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Hum Immunol. 2017 Jan;78(1):4-8. doi: 10.1016/j.humimm.2016.08.008. Epub 2016 Aug 21.

Why do we have the kidney allocation system we have today? A history of the 2014 kidney allocation system.

Author information

1
Department of Surgery, Mayo Clinic, 200 First Street, Rochester, MN 55905, USA; Department of Immunology, Mayo Clinic, 200 First Street, Rochester, MN 55905, USA. Electronic address: stegall.mark@mayo.edu.
2
Department of Surgery, Division of Transplant Surgery, University of California San Francisco School of Medicine, 505 Parnassus Avenue, San Francisco, CA 94143, USA.
3
Department of Surgery, Division of Transplant Surgery, University of Florida, 1600 SW Archer Rd, Gainesville, FL 32610, USA.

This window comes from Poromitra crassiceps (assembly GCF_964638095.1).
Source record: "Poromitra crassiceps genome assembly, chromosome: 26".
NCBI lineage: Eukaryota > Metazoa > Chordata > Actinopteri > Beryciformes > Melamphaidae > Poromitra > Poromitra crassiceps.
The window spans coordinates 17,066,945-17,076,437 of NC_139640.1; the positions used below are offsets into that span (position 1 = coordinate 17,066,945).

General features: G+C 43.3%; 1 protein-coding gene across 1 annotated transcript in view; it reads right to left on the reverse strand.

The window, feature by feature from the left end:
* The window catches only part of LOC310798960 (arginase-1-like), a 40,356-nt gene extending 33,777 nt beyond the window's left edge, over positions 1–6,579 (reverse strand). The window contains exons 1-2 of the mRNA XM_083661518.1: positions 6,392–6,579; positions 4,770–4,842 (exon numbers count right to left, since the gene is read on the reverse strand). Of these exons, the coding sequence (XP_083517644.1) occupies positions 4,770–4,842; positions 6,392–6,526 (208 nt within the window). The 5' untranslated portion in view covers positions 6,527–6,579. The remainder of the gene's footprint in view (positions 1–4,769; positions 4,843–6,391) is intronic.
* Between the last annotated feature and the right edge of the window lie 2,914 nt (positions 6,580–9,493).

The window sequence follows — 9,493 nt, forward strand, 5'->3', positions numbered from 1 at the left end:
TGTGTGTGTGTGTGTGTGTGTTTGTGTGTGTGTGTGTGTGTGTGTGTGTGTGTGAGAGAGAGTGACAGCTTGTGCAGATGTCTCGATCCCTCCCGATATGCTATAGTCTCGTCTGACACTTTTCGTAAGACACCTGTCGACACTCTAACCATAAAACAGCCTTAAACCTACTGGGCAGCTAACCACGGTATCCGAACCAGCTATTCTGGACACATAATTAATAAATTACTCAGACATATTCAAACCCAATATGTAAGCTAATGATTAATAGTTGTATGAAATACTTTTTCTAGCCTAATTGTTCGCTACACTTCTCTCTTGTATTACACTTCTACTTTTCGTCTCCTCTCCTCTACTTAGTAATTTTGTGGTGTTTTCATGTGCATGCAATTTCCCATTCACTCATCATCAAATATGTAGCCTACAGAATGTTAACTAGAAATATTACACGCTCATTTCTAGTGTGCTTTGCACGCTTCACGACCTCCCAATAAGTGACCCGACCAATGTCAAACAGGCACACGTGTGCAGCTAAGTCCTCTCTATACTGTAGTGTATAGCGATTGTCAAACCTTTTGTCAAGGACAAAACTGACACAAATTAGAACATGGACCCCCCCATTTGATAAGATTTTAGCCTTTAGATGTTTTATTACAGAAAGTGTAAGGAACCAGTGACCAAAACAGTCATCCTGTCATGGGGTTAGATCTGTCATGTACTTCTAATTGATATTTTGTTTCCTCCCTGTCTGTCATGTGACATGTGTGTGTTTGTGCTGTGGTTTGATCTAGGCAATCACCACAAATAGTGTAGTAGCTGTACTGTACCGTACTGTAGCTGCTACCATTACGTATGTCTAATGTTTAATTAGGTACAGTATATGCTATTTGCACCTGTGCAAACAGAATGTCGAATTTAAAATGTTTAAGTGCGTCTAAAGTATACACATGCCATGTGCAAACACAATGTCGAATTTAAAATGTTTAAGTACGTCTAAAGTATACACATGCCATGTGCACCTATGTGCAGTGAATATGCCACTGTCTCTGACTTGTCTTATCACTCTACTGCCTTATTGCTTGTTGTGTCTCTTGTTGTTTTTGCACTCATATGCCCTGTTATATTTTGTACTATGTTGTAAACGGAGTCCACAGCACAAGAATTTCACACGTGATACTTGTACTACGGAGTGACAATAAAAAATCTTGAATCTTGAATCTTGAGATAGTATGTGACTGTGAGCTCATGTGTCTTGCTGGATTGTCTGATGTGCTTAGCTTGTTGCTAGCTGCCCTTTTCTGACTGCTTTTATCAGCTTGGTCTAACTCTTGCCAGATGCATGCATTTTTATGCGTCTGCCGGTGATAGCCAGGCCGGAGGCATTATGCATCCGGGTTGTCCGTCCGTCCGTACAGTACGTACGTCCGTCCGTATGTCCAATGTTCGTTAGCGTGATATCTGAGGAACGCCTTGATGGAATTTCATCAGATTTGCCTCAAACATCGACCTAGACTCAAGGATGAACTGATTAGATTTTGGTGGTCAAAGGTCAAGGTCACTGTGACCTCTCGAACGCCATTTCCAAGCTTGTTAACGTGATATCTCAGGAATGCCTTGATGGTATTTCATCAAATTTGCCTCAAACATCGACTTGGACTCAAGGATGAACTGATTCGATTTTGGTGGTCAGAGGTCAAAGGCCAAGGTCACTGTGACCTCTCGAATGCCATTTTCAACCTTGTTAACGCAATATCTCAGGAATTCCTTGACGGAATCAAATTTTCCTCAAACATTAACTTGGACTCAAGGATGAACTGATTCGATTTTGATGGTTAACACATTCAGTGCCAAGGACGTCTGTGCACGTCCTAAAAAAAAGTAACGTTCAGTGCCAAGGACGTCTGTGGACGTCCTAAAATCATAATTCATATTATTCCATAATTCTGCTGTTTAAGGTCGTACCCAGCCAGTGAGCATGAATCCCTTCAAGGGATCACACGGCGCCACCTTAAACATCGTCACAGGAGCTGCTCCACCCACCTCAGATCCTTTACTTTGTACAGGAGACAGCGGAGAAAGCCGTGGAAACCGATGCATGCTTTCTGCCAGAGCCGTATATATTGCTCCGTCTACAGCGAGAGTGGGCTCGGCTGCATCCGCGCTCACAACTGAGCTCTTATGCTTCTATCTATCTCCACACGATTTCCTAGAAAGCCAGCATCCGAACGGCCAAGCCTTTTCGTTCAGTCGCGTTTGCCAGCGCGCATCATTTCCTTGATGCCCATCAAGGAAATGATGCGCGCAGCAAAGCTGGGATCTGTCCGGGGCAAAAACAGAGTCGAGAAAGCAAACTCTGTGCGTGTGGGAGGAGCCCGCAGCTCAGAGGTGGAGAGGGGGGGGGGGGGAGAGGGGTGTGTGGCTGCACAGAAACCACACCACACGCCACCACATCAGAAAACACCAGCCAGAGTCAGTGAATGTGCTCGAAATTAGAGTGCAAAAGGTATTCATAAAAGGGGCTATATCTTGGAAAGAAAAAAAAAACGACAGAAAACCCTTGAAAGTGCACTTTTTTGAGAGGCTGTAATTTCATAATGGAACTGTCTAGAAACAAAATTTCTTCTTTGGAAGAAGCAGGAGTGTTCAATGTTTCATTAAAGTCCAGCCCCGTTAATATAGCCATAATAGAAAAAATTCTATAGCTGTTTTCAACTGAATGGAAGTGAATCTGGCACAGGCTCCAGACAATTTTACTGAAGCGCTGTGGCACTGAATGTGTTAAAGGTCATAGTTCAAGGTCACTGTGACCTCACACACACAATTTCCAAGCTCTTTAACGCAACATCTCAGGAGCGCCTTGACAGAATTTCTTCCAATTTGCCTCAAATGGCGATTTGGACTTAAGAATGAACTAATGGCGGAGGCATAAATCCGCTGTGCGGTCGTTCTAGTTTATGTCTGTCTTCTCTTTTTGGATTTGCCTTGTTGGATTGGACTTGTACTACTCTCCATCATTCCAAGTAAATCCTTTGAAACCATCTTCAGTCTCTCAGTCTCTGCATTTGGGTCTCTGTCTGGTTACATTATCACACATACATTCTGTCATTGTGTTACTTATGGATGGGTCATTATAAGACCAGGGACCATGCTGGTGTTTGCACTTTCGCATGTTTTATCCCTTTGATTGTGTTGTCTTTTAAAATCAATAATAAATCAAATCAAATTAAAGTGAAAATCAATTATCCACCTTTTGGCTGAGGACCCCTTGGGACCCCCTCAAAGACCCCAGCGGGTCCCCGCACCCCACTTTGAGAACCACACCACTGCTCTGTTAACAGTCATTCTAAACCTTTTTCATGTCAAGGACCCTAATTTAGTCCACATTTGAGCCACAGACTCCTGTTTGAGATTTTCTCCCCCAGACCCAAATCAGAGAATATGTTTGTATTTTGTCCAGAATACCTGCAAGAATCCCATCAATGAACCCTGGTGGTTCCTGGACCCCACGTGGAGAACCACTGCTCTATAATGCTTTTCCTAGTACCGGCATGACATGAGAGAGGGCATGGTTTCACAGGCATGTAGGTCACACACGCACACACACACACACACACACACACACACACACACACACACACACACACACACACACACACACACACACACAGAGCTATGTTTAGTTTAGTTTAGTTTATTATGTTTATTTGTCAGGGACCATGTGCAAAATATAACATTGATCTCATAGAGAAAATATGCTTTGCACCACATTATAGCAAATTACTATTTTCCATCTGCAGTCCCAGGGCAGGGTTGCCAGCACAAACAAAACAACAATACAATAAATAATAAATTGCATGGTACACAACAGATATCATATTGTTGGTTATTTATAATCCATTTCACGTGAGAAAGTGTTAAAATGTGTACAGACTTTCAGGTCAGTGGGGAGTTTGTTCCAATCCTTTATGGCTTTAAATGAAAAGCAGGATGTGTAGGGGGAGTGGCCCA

4
Department of Medicine, Northwestern University School of Medicine, 676 N St Clair St #100, Chicago, IL 60611, USA.
5
Department of Medicine, University of Michigan School of Medicine, 1500 E Medical Center Dr # 3, Ann Arbor, MI 48109, USA.

Abstract

"Those who do not know the past are destined to repeat it". The current system for the allocation of deceased donor kidneys that was implemented in December 2014 (termed the kidney allocation system (KAS)) was the culmination of a decade-long process. Thus, many people involved in transplantation today may not be aware of the underlying concepts and early debates that resulted in KAS. Others who were involved might not remember the details (or have chosen to forget). The goal of this manuscript is to outline the history of the process in order to shed light on why KAS has its current format.

KEYWORDS:

Deceased donor kidney; Deceased donor kidney allocation; Kidney transplantation; Kidney trasplant outcomes; OPTN; Organ allocation policy; UNOS

PMID:
27554430
DOI:
10.1016/j.humimm.2016.08.008
[Indexed for MEDLINE]

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